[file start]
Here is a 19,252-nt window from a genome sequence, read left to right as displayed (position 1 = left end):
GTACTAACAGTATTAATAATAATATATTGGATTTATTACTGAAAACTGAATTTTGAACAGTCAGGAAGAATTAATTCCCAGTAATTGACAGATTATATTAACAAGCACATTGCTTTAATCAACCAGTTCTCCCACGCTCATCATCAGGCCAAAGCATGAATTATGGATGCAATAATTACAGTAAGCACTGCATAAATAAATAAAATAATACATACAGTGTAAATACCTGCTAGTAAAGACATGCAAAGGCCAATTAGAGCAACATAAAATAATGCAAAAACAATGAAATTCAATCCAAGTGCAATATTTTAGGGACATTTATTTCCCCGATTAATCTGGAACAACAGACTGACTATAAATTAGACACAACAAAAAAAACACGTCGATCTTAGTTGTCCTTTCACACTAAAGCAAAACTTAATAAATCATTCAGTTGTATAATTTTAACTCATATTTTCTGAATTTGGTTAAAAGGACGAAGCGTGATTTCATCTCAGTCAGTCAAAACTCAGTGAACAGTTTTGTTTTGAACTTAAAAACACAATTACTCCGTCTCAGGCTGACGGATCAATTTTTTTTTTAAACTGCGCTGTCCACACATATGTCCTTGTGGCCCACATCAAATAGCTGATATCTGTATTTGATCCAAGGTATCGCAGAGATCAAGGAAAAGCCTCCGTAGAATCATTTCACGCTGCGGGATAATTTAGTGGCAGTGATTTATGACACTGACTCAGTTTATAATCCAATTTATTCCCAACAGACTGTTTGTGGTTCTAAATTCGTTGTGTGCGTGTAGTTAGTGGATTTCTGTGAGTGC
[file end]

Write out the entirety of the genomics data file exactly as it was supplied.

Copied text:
Here is a 19,252-nt window from a genome sequence, read left to right as displayed (position 1 = left end):
GTACTAACAGTATTAATAATAATATATTGGATTTATTACTGAAAACTGAATTTTGAACAGTCAGGAAGAATTAATTCCCAGTAATTGACAGATTATATTAACAAGCACATTGCTTTAATCAACCAGTTCTCCCACGCTCATCATCAGGCCAAAGCATGAATTATGGATGCAATAATTACAGTAAGCACTGCATAAATAAATAAAATAATACATACAGTGTAAATACCTGCTAGTAAAGACATGCAAAGGCCAATTAGAGCAACATAAAATAATGCAAAAACAATGAAATTCAATCCAAGTGCAATATTTTAGGGACATTTATTTCCCCGATTAATCTGGAACAACAGACTGACTATAAATTAGACACAACAAAAAAAACACGTCGATCTTAGTTGTCCTTTCACACTAAAGCAAAACTTAATAAATCATTCAGTTGTATAATTTTAACTCATATTTTCTGAATTTGGTTAAAAGGACGAAGCGTGATTTCATCTCAGTCAGTCAAAACTCAGTGAACAGTTTTGTTTTGAACTTAAAAACACAATTACTCCGTCTCAGGCTGACGGATCAATTTTTTTTTTAAACTGCGCTGTCCACACATATGTCCTTGTGGCCCACATCAAATAGCTGATATCTGTATTTGATCCAAGGTATCGCAGAGATCAAGGAAAAGCCTCCGTAGAATCATTTCACGCTGCGGGATAATTTAGTGGCAGTGATTTATGACACTGACTCAGTTTATAATCCAATTTATTCCCAACAGACTGTTTGTGGTTCTAAATTCGTTGTGTGCGTGTAGTTAGTGGATTTCTGTGAGTGC